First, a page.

Dangerous dog stolen from under officer's nose

Nui the dog. Photo / Supplied
Nui the dog. Photo / Supplied

A dog that has been on death row since ripping the flesh from a Runanga pensioner's arm last month has been busted out of the Greymouth pound.

The bull mastiff, Nui, was stolen from right under the nose of the Grey District Council dog control officer Murray Malloch, in a ruse while he was talking to someone inside.

It had been in the pound since May 1, when it bowled over 82-year-old Jimmy Hambley, tearing a chunk of flesh from his arm leaving the bone exposed. The council said previously that if the owner did not volunteer the dog for destruction, it would apply for a court order.

Mr Malloch said the owners had visited the pound regularly, but he believed the removal of the dog yesterday was "premeditated".

"They came to the pound for a visit and had the dog outside. I could hear it running around, there was nothing unusual happening," he told the Greymouth Star.

In the meantime, he was detained inside talking to someone else about the pending prosecution, when the two people who had been outside with the dog came in and said, 'where's Nui?'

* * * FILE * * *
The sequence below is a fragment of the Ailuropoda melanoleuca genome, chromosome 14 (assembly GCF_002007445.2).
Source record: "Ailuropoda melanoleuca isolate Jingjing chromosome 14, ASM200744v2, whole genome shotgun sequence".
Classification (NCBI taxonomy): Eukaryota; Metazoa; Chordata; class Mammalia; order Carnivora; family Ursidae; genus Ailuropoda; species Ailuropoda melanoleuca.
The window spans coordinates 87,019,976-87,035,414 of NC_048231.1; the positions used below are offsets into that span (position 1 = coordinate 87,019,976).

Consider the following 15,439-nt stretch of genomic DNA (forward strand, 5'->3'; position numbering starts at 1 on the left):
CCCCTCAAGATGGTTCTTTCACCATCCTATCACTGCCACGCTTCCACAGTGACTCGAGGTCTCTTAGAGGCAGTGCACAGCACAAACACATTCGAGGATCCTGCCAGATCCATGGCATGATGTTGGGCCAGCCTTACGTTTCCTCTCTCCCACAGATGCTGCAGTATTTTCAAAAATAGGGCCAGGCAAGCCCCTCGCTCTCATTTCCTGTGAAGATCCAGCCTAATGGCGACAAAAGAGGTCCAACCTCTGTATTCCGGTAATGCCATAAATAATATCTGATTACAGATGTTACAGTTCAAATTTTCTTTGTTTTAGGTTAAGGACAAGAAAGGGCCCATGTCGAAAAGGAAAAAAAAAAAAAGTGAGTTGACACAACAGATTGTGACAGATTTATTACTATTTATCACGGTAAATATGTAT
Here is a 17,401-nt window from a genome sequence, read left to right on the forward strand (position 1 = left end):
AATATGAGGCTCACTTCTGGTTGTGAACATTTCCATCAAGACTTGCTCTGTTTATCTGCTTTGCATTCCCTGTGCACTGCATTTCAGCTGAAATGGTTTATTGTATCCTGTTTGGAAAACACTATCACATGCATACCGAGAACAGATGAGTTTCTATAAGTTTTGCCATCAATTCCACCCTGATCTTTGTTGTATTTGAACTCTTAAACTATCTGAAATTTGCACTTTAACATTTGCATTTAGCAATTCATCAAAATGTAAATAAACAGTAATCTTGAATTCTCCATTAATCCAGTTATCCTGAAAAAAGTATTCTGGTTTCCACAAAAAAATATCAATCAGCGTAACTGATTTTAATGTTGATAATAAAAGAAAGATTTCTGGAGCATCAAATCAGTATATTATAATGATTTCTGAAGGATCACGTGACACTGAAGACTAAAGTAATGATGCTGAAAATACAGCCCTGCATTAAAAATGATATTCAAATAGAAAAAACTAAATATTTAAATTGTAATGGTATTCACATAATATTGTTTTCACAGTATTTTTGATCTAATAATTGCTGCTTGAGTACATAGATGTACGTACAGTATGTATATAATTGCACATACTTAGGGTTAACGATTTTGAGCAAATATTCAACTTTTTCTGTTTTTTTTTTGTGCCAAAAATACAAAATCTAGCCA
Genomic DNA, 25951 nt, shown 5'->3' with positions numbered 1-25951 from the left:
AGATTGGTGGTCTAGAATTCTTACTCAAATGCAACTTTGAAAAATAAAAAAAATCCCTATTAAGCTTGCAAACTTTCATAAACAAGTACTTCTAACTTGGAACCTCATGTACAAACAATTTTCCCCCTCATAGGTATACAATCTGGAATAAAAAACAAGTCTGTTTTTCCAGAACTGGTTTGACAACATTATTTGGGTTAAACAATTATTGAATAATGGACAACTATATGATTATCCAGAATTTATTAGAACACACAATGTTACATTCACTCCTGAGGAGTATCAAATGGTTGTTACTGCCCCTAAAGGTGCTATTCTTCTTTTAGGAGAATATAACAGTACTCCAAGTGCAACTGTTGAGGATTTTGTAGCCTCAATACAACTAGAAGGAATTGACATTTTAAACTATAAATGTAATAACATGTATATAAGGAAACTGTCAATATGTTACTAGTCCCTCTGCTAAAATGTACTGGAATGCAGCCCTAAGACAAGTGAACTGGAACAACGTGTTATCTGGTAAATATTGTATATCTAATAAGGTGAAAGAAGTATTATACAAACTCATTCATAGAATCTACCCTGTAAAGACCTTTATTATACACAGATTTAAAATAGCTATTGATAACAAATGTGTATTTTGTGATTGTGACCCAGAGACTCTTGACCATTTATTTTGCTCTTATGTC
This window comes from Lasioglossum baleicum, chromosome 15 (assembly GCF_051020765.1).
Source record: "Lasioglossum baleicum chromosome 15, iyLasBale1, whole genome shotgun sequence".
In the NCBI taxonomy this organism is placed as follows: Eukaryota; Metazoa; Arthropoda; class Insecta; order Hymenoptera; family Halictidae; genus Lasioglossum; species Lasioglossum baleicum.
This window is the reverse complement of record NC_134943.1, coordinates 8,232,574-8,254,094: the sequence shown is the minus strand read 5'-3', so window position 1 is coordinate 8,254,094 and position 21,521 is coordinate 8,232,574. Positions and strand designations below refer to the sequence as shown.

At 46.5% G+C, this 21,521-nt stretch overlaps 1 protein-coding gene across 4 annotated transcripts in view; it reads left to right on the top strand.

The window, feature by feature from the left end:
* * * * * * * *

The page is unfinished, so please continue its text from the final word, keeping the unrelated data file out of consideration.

"I told them Nui was outside with them; they told me he wasn't. I walked around and around the pound and couldn't find it, but assured the owners that Nui couldn't have escaped."

Mr Malloch said the owners wanted to leave, but he made them stay on site until the police arrived. They later discovered a hole had been cut in the security fence, and this morning a witness told him he had seen a man with bolt-cutters snip the wire and sneak off with the dog.

"The man drove away in a car; luckily for us the witness got the registration number of the vehicle. I will be passing this information on to the police and hopefully this will help us recapture the dog."

Mr Malloch warned anyone who saw the dog to stay away from it.

"It is a vicious dog and I will be reclassifying it to dangerous today."

Staff took precautions to avoid dogs being stolen from the pound during visitations.

"We lock all visitors in when they come through the gate, which is padlocked, and there is no way they can get out without me unlocking the gate for them," Mr Malloch said.

Meanwhile, six weeks after the attack, Mr Hambley still has to have a nurse dress the wound every second day. He was angry to hear the dog was now a fugitive.

"I believe it will attack again, and next time it could be a kid. I just hope it doesn't get anyone else."

- The Greymouth Star

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